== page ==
Sunday, September 19, 2004

Portnoy, stop your complaining

As promised, my reaction to Philip Roth on Philip Roth. I have not yet read "The Plot Against America"--will do so when it arrives at Amazon--but I have read the New Yorker review of the book and, now, his own explanation, in which he states:

"Why it [European-level anti-Semitism of the 1930s and 1940s] didn't happen is another book, one about how lucky we Americans are. I can only repeat that in the 30's there were many of the seeds for its happening here, but it didn't. And the Jews here became what they became because it didn't. All the things that tormented them in Europe never approached European proportions here. Nor is my point that this can happen and will happen; rather, it's that at the moment when it should have happened, it did not happen."

In the New Yorker, Joan Acocella suggests that, in writing "The Plot Against America," Roth is atoning for his having written "Portnoy's Complaint"--in which he offended, to put it mildly, both his own ancestors and Jews in general--because in his latest book, Roth argues that his parents were right all along in being worried that pogroms would come to the States. "Did Sophie Portnoy and her husband, Jack, live their lives “in continual anticipation of total catastrophe”? Well, Q.E.D.," writes Acocella. She then refutes this interpretation, claiming that the book is, in fact, a satire, and that Roth is not repenting, after all.

Roth is not repenting. He has also not simply written a satire; he has written a fantasy in which America is really as polarized between Jews and non-Jews as he imagines it to be.

In Europe at the time World War II broke out (as well as today), there were "Germans" and "Jews in Germany," "Frenchmen and Jews" in France, etc. Where America had its categories of black and white (or, today, black, white, Asian-Pacific Islander, etc.), Europe (not unlike the rest of the world, barring the U.S.) divides its people into more subtle characterizations, meaning that plenty of ethnic conflicts break out among people who would all fall into just one of America's broad racial categories. In other words, while there has certainly been anti-Semitism in America, the U.S. is generally not divided, at least by people who are not Philip Roth, into just two categories, Jewish and Gentile. In some neighborhoods at some moments in history, Americans have obviously divided themselves into those particular groupings, but no one could say, objectively, that America was or is thus polarized.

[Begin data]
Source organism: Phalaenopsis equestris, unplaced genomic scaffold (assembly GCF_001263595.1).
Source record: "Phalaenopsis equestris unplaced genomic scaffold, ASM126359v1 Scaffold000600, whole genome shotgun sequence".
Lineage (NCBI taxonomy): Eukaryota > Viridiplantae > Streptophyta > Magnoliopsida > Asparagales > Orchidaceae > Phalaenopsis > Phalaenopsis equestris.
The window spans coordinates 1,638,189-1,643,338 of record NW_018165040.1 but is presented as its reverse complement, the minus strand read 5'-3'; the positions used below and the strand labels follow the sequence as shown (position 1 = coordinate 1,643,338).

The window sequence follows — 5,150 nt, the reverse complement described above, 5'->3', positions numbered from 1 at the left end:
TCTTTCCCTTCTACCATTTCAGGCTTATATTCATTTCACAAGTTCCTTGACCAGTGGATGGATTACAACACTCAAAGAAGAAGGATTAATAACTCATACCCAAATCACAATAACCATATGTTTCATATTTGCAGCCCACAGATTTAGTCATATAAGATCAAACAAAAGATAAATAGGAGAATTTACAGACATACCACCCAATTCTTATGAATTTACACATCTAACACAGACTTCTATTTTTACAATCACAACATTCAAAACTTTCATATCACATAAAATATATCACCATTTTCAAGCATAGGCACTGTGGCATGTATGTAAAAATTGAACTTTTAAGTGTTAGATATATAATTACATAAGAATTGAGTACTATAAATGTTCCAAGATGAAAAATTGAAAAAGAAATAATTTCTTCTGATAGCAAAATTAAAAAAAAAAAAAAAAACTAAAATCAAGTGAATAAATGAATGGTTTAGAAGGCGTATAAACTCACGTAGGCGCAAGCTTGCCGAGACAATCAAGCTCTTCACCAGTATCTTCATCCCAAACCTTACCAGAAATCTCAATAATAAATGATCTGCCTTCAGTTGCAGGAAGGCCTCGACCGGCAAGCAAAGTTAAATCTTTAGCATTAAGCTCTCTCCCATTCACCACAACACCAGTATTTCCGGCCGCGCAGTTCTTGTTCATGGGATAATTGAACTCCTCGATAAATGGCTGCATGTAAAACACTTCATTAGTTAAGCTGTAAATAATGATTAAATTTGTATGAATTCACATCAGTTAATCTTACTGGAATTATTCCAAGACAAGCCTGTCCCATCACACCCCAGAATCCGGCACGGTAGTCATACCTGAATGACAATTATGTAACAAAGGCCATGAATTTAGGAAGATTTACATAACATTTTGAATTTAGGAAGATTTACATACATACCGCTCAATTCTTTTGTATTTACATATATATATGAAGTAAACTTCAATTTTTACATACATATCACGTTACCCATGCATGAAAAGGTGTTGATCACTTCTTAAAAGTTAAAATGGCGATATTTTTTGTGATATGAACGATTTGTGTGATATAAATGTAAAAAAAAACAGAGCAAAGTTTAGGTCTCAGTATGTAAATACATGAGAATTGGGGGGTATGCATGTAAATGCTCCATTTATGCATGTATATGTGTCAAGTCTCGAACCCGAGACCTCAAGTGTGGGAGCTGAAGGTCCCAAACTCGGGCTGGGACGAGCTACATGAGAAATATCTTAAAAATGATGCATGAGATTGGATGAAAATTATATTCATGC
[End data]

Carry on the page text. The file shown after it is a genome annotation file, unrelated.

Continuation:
And yet, from a Rothian, not-at-all-objective perspective, America is Jews and Gentiles. In "Portnoy's Complaint," Roth's narrator (and alter ego) Alex Portnoy mentions that no "shiksa" had ever been over to his family's house, except for the housekeeper, but that she didn't count because she was black. In Rothland--and I say this even after reading his fascinating novel about race in America, "The Human Stain"--the salient difference in America, the one that really matters, is the difference between white Jews and white non-Jews.

And now, after much bloggy rambling, I will get to the point: the reason what happened in Europe in the 1930s and 1940s couldn't have happened in the US is that the US, outside of Roth's admittedly interesting mind, was never primarily divided between Jews and non-Jews, and it seems like a bit of a stretch to say that anti-Semitism was ever, at least in the 20th century, the most prevalent type of bigotry in the country. Jews in Europe were (and, sadly, often are) traditional scapegoats, victims of pogroms, and were subjected to centuries of being kicked out of various parts of the continent. Jews in America suffered from much of the same intolerance that other minorities faced, and perhaps a bit more from those who felt that Jews were, as a group, "too" successful in various fields. Some individual American bigots or racist groups have, no doubt, chosen Jews as their primary targets, but some have also chosen blacks, some gays, some Latinos, etc. And, when you summon an image of "segregation" or "ghetto" in America, you probably do not immediately think of Jews and Gentiles, do you?

It appears that, in "The Plot Against America," Roth is able to imagine an America in which the polarization of Jewish and Gentile that exists in his head is mirrored perfectly by reality. Roth has altered the world to make his own neurotic, self-centered preoccupation seem reasonable. Nevertheless, he is a wonderful writer, and I look forward to seeing if his new novel is as twisted as I'm imagining it to be.

1 comment:

AUF said...

I disliked Roth's book intensely because it's not the least bit plausible, particularly his fictional Burton Wheeler. See my post here.